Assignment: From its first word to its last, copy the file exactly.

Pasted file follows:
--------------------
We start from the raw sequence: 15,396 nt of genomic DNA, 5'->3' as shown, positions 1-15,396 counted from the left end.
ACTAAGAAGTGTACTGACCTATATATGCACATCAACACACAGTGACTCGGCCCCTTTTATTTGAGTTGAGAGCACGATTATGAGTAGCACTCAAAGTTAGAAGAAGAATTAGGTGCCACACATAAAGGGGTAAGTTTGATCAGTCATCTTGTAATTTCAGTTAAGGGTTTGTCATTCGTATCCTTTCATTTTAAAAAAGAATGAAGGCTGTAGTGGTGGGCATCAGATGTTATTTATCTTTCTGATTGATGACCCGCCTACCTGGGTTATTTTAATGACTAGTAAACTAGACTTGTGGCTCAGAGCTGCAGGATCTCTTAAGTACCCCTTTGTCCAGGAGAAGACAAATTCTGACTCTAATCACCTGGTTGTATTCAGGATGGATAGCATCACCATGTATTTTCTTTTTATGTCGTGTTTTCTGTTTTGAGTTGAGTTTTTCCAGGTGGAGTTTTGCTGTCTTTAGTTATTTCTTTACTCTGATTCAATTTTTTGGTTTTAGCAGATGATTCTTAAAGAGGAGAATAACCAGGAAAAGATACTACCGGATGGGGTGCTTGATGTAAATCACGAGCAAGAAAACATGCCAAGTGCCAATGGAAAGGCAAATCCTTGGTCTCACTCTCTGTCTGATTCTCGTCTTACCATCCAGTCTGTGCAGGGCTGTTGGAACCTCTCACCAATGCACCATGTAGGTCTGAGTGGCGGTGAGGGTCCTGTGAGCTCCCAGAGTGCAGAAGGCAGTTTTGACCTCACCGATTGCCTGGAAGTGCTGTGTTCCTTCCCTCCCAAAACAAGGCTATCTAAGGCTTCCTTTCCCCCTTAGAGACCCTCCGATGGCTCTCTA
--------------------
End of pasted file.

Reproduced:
We start from the raw sequence: 15,396 nt of genomic DNA, 5'->3' as shown, positions 1-15,396 counted from the left end.
ACTAAGAAGTGTACTGACCTATATATGCACATCAACACACAGTGACTCGGCCCCTTTTATTTGAGTTGAGAGCACGATTATGAGTAGCACTCAAAGTTAGAAGAAGAATTAGGTGCCACACATAAAGGGGTAAGTTTGATCAGTCATCTTGTAATTTCAGTTAAGGGTTTGTCATTCGTATCCTTTCATTTTAAAAAAGAATGAAGGCTGTAGTGGTGGGCATCAGATGTTATTTATCTTTCTGATTGATGACCCGCCTACCTGGGTTATTTTAATGACTAGTAAACTAGACTTGTGGCTCAGAGCTGCAGGATCTCTTAAGTACCCCTTTGTCCAGGAGAAGACAAATTCTGACTCTAATCACCTGGTTGTATTCAGGATGGATAGCATCACCATGTATTTTCTTTTTATGTCGTGTTTTCTGTTTTGAGTTGAGTTTTTCCAGGTGGAGTTTTGCTGTCTTTAGTTATTTCTTTACTCTGATTCAATTTTTTGGTTTTAGCAGATGATTCTTAAAGAGGAGAATAACCAGGAAAAGATACTACCGGATGGGGTGCTTGATGTAAATCACGAGCAAGAAAACATGCCAAGTGCCAATGGAAAGGCAAATCCTTGGTCTCACTCTCTGTCTGATTCTCGTCTTACCATCCAGTCTGTGCAGGGCTGTTGGAACCTCTCACCAATGCACCATGTAGGTCTGAGTGGCGGTGAGGGTCCTGTGAGCTCCCAGAGTGCAGAAGGCAGTTTTGACCTCACCGATTGCCTGGAAGTGCTGTGTTCCTTCCCTCCCAAAACAAGGCTATCTAAGGCTTCCTTTCCCCCTTAGAGACCCTCCGATGGCTCTCTA